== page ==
This student written piece of work is one of many that can be found in our GCSE Law section.

Found what you're looking for?

  • Start learning 29% faster today
  • 150,000+ documents available
  • Just £6.99 a month

Not the one? Search for your essay title...
  • Join over 1.2 million students every month
  • Accelerate your learning by 29%
  • Unlimited access from just £6.99 per month

See related essaysSee related essays

Related GCSE Law essays

  1. Marked by a teacher

    Explain the theory of natural law

    3 star(s)

    When things are fulfilling their natural purpose they are good, are unnatural when they are not, and therefore go against the wishes of God. For example; genitals are only good when they are fulfilling the reasons God made them - to reproduce and to get rid of urine.

  2. Criminal Law (Offences against the person) - revision notes

    Therefore suggesting diminished responsibility (mental characteristics) The reason the courts are not willing to accept mental characteristics is that this would lead to a blurring of the distinctions between diminished responsibility and provocation. R v Dryden (1995) - Dryden built something and the local authorities were coming to take it down.

  1. Study the concept of Reasonable man and reasonability in tort law.

    because the chief engineer should have know that the discharge created a real risk of the oil on the water catching fire. Also if someone elects to take on a particular task, albeit he is not an expert or professional in the field, he will be expected to have the necessary degree of knowledge to complete the task competenly.

  2. Does Hart's theory differ to the 'gunman writ large' situation?

    indicates that they are operative reasons.5' Thus, when I say "you ought to x because of the rule y", I am asserting a reason for action. The problem that Hart amongst others seeks to respond to is the differentiating of these rules from other reasons for action.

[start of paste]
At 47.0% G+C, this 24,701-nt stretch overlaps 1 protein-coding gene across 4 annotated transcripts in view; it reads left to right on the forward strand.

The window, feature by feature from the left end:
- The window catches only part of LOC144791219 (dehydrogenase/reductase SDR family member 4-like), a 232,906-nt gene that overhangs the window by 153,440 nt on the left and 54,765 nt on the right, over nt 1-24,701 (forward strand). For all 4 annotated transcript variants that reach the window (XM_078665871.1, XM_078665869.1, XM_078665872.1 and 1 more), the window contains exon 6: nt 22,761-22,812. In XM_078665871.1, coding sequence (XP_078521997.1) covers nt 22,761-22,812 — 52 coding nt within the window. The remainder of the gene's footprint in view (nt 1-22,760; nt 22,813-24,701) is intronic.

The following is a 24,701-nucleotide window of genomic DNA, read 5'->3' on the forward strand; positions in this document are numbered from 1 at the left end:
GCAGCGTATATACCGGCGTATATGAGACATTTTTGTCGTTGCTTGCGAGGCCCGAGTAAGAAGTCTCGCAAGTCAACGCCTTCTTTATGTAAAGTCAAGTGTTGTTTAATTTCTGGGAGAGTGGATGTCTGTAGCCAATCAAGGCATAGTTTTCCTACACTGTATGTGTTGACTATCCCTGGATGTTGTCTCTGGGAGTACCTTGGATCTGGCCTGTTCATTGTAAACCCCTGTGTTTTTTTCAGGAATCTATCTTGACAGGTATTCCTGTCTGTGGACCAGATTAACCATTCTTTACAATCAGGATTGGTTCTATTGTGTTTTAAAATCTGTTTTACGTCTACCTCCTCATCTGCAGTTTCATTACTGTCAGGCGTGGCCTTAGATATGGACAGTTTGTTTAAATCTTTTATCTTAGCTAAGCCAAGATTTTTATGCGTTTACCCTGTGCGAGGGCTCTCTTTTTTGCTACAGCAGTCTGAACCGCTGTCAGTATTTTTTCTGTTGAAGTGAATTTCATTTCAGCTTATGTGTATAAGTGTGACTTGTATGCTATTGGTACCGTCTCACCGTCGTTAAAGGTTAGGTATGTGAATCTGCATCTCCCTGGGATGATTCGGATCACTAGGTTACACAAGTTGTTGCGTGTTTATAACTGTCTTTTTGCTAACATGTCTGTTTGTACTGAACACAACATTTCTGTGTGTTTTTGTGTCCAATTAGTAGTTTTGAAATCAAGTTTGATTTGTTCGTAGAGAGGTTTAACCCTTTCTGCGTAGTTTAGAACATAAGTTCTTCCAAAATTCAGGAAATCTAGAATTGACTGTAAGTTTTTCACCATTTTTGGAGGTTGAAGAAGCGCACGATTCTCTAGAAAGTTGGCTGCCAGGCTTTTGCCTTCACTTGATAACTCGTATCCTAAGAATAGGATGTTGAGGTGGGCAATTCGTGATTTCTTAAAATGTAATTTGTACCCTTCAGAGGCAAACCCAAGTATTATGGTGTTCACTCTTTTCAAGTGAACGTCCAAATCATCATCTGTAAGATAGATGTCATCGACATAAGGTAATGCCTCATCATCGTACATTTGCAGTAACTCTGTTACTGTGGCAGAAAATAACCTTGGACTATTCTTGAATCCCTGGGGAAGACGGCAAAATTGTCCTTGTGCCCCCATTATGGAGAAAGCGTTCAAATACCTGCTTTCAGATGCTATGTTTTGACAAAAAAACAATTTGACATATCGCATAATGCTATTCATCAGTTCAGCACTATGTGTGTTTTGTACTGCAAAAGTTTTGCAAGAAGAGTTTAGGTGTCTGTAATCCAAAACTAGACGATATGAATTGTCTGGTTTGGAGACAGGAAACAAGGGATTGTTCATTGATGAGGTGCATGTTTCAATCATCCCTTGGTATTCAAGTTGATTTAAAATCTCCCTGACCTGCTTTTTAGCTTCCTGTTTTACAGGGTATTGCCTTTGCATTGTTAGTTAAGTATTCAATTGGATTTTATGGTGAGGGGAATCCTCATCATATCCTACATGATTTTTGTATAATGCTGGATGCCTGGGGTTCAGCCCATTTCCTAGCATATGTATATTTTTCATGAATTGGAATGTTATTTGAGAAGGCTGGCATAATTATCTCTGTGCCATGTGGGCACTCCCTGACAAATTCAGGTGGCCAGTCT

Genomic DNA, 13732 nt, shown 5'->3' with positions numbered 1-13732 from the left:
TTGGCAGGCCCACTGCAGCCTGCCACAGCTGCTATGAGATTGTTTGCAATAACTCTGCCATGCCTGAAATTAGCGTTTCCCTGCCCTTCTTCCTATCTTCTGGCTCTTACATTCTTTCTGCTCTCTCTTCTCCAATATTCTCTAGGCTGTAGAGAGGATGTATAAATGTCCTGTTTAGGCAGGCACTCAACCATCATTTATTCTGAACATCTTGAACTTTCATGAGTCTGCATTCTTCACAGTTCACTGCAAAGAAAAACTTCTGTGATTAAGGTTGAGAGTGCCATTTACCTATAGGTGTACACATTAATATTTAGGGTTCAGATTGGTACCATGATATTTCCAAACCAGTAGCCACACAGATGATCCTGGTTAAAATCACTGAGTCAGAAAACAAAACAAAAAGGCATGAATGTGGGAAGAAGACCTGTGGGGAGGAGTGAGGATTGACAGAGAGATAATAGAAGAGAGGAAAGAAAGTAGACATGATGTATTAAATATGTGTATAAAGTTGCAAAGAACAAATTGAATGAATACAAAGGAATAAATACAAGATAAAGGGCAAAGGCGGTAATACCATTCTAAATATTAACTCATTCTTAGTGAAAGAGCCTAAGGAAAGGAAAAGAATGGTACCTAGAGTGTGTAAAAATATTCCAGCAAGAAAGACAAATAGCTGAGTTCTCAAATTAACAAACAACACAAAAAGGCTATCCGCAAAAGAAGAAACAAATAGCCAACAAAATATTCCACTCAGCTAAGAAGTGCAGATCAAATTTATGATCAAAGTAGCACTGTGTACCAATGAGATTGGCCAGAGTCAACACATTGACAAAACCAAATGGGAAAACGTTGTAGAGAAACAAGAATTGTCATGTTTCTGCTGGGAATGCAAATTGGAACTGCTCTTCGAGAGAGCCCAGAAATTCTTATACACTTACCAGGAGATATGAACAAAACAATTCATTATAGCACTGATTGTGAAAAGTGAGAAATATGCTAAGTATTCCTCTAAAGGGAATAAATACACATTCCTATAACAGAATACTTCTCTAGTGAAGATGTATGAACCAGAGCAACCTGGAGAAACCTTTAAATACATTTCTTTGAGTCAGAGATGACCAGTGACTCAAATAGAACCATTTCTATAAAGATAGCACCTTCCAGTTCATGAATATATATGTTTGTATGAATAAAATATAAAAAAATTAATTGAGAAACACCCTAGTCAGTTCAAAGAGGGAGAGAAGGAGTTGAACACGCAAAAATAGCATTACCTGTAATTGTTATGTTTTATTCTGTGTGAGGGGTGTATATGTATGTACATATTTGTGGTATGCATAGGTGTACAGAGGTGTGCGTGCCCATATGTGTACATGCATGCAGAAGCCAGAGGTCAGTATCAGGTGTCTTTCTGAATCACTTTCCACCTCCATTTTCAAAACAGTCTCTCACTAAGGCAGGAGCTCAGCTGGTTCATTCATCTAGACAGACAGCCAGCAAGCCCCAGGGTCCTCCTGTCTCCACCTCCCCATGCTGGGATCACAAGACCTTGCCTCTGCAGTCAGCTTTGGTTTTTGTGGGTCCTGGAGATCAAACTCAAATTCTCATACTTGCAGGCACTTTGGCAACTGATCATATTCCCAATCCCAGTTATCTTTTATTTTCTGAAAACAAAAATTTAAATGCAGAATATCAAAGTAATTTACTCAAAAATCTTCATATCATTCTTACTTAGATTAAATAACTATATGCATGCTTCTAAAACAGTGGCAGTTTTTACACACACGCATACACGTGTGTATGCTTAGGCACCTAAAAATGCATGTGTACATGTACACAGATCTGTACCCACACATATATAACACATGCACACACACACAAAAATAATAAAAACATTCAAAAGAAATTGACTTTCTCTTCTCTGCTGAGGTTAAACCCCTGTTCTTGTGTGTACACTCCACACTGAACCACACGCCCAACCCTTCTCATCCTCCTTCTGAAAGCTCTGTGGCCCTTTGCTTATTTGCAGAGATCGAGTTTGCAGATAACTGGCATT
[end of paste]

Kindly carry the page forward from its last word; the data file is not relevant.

1. Worlds Apart: Orientalism, Antifeminism, and Heresy in Chaucer's Man of Law's Tale

    as generative, Augustine argues. Woman was created to help Adam beget children, and woman's role in generation is passive, opposite from and inferior to man's active role. Therefore, woman is different from (less perfect than) man, regardless of the cotemporality of their creation.

  2. LAND LAW

    Cohabiting couples' interests are governed by general property law although the courts have tried to achieve an equitable result for cohabitees using the notion of implied, resulting or constructive trusts, possible contractual claims and the doctrine of proprietary estoppel. Angelica may have a beneficial interest in 'Hanging Gardens' under either a resulting or a constructive trust.

  1. The Law Relating to Negotiable Instruments

    No person in India other than the Reserve Bank or the Central Government can draw or accept a bill of exchange 'payable to bearer on demand.' 3. A check 'payable to bearer on demand' can be drawn on a person's account with a banker.

  2. Property, Liberty, and the Law

    The original law was repealed in 1793, under the direction of then-Secretary of State, Thomas Jefferson. The new law granted patents to the inventor who exhibited a "new and useful art, machine, (-3-) Bradley & Quirk manufacture or composition of matter and any new and useful improvement on any art, machine, manufacture or composition of matter."

  • Over 160,000 pieces
    of student written work
  • Annotated by
    experienced teachers
  • Ideas and feedback to
    improve your own work